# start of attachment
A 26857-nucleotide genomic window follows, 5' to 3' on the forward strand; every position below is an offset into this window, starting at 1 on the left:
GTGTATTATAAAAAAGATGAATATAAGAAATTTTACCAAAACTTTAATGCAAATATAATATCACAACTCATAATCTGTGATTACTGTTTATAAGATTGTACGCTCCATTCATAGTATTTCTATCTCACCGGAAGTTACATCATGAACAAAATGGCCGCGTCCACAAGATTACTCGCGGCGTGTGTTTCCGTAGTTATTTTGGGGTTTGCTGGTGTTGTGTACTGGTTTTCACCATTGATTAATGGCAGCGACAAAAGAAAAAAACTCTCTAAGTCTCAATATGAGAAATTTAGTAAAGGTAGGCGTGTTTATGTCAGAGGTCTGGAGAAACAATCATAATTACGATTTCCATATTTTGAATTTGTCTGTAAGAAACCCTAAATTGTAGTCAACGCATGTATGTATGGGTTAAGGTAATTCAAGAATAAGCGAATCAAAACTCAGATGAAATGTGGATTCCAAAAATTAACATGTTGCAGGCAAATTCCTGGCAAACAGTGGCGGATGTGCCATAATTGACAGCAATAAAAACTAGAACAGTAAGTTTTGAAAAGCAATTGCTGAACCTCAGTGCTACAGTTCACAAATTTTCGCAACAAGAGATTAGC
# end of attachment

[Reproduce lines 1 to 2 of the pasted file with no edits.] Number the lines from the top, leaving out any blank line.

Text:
A 26857-nucleotide genomic window follows, 5' to 3' on the forward strand; every position below is an offset into this window, starting at 1 on the left:
GTGTATTATAAAAAAGATGAATATAAGAAATTTTACCAAAACTTTAATGCAAATATAATATCACAACTCATAATCTGTGATTACTGTTTATAAGATTGTACGCTCCATTCATAGTATTTCTATCTCACCGGAAGTTACATCATGAACAAAATGGCCGCGTCCACAAGATTACTCGCGGCGTGTGTTTCCGTAGTTATTTTGGGGTTTGCTGGTGTTGTGTACTGGTTTTCACCATTGATTAATGGCAGCGACAAAAGAAAAAAACTCTCTAAGTCTCAATATGAGAAATTTAGTAAAGGTAGGCGTGTTTATGTCAGAGGTCTGGAGAAACAATCATAATTACGATTTCCATATTTTGAATTTGTCTGTAAGAAACCCTAAATTGTAGTCAACGCATGTATGTATGGGTTAAGGTAATTCAAGAATAAGCGAATCAAAACTCAGATGAAATGTGGATTCCAAAAATTAACATGTTGCAGGCAAATTCCTGGCAAACAGTGGCGGATGTGCCATAATTGACAGCAATAAAAACTAGAACAGTAAGTTTTGAAAAGCAATTGCTGAACCTCAGTGCTACAGTTCACAAATTTTCGCAACAAGAGATTAGC